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Alfonso Zapata

Here’s a brief summary of my dad: he’s seventy-two years old, five foot six, and weighs one-hundred and forty-five pounds. He immigrated to the U.S. from Zacapala, Puebla when he was in his twenties and, after a decade of working as a janitor, started his own janitorial company that cleans department stores and movie theaters across the country.

His hobbies include: eating lots of fruits (papaya is a favorite of his), power-walking on a treadmill and watching Primer Impacto on Univision. He used to watch a lot of baseball, but he would get so invested in the games that his heart would start racing, so he had to give that up.

My dad and I lived in the same house for twenty-two years. I knew his routine, his diet, his workout regimen. I also knew he took several trips a month to check on the stores and theaters his company cleaned. He flies so much that he’s a United Premier 1K member.

I thought I knew him well.

And then, on a whim, I started looking up videos of Zacapala, the town my dad is from. The beauty of YouTube is that you can see pretty much anything from anywhere in the world from where ever you are. From the basement of my home in Kansas City, I saw Zacapala. I saw the river I swam in when I was four. I saw the plaza where my cousins and I would go play Street Fighter on a bootleg machine. I even saw the orchard where my dad would take me to pick oranges. La huerta.

I showed my wife a few of the videos. And then she pointed to a thumbnail in the corner of my screen.

“Isn’t that your dad?”

It was.

So I clicked it.

And came across this video.

My dad started his own political party. In Mexico.

He tried to get into Mexican politics. Ran on a platform of affordable education.

Essentially, my dad was the Mexican Bernie. And I had no idea until I saw that video.


You think you know someone, then you find out something about them that completely changes your perspective, makes you see them in a new light. Sometimes better. Sometimes worse.

This isn’t the first time I’ve had my opinion of my dad changed by new data. When I was twelve, I found out he had been married once before. He had other kids. Lived in a different city. It’s crazy to think that your parents had lives before being your parents.

I mean, it’s one of those ‘duh’ realizations, but it didn’t hit me until then. Of course my dad had lived a full life before me. Before he was dad, he was Alfonso Huesca Zapata. I mean, he still is. Dads aren’t just dads, moms aren’t just moms. Dad is just part of who he is. But as a kid, it doesn’t cross your mind until something forces you to consider it.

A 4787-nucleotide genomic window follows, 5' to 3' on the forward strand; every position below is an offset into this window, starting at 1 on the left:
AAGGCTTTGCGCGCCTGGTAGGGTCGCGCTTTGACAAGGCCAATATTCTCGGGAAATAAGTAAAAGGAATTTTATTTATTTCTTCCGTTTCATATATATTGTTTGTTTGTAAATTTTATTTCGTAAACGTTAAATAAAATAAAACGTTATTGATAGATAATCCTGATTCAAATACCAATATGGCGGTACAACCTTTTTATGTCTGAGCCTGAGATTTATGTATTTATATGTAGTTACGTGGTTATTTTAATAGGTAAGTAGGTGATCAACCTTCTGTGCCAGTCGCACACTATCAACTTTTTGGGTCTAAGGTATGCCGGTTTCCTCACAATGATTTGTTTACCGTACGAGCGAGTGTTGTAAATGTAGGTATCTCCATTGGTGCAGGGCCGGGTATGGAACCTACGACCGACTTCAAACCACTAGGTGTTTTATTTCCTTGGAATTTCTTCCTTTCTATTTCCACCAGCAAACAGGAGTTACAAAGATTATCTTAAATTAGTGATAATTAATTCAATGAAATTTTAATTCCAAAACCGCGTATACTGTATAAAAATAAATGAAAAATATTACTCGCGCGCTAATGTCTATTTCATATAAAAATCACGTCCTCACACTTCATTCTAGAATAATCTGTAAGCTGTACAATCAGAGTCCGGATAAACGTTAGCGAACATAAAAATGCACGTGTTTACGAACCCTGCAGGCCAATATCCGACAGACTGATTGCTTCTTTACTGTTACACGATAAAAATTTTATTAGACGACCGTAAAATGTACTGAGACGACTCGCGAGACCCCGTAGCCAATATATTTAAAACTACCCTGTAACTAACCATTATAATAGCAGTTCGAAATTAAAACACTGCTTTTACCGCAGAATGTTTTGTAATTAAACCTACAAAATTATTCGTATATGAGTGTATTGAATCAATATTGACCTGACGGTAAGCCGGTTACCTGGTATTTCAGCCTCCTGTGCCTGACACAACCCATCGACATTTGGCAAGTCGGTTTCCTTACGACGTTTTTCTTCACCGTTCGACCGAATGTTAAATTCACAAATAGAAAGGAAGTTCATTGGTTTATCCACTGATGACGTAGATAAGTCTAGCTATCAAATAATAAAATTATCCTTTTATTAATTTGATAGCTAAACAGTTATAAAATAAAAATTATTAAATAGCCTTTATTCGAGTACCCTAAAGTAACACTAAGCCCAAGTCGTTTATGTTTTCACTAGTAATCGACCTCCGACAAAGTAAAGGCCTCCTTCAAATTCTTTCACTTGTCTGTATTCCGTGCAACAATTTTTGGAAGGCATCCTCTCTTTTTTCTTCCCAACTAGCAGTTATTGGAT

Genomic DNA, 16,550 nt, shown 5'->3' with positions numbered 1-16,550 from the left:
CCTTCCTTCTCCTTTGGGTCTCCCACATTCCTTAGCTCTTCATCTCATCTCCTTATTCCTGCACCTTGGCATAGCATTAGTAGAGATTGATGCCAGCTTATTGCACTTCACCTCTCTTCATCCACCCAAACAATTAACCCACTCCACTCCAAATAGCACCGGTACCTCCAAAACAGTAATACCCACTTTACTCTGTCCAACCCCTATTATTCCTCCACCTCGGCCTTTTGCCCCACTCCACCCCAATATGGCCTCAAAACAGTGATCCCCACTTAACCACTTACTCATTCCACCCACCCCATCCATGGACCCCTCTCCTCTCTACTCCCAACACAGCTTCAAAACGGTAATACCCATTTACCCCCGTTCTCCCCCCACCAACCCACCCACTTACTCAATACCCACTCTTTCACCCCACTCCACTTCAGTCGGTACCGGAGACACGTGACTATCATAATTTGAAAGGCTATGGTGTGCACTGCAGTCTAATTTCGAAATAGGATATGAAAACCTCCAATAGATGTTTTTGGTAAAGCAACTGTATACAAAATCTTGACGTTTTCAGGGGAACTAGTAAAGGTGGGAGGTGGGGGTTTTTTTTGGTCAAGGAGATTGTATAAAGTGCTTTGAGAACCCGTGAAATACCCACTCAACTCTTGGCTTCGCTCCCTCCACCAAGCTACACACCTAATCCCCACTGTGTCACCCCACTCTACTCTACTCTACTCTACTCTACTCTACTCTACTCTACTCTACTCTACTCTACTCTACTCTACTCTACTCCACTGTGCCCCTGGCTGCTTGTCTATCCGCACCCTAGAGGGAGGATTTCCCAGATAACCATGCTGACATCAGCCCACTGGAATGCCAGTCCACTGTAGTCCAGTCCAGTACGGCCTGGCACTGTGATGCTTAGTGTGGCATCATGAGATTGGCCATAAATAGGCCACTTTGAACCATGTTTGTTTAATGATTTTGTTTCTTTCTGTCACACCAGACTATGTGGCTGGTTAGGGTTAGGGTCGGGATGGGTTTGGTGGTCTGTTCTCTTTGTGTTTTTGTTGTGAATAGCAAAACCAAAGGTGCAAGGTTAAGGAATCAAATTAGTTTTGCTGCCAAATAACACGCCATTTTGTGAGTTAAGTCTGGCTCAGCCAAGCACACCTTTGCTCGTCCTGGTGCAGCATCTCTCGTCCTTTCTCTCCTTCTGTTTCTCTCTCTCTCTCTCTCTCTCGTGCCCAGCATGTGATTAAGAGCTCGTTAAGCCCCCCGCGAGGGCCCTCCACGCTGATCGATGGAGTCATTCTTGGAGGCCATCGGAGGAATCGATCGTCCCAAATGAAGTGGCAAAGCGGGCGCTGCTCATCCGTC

I’m relatively new to dad-hood. My son’s only been around for eighteen months, but I’m getting the hang of things. Change poop diapers asap, put Cheerios in the spill-proof cup, don’t let him near the dog food. Stuff like that. It’s not easy, but it’s easier, if that makes sense.

I often wonder what my eighteen-month old son will think of me when he’s older. I know what I want him to think of me. Fun, caring, kind, smart. But he can’t even say those words yet, let alone use them as descriptors. I can only act accordingly and hope that my actions yield the desired results.

And I wonder what he’ll discover that’ll change his opinion of me. That I was a drummer in a band? That I lived in Chicago for five years? That, at one point, I was the second-best Dance Dance Revolution player in the state of Texas? What will make him have the realization that his dad isn’t just dad?


One of my biggest worries about having a kid was that I wouldn’t be me anymore. That I’d change and become some dad version of myself. Give up on shit I want to do, sacrifice and settle.

And I have changed. I’m less inclined to work past 5:30pm. I have less hair, more paunch. I wear white tennis shoes.

But that’s to be expected. You can’t be the same guy who goes out drinking till 2AM and take care of a baby. I mean, maybe you can, but I had to watch my son while I was hungover once and it was one of the worst experiences of my life because babies don’t care that their screeching makes your head pound harder.

I dunno. I think one of the reasons I’m thinking about this so much is because I just watched Paddington (which is a super good movie y’all). The dad in that movie is such a boring old fuck and then you find out he was this rad dude before the kids. It’s on my mind not just because I don’t want to be a boring old fuck, but also because I want to know what type of rad dude my dad was before having me.

I mean, he’s still a rad dude (or rad dad, if you will) as is evident by his political aspirations. He’s still doing dope ass shit. But there’s this whole other side of him I never thought about. Or preferred not to think about. Because it forces you to confront the fact that dad is just the tip of the iceberg. But it’s a good thing. I’m excited for my son to have that realization. Because then it means he’ll view me as more than just dad and the father-son dynamic can develop into more of a camaraderie.

Parents are people and people have stories. And I can’t wait to share some of them with my son.

Alfonso Zapata

Written by

I once ate two and a half Chipotle burritos. In one sitting. www.alfzap.com

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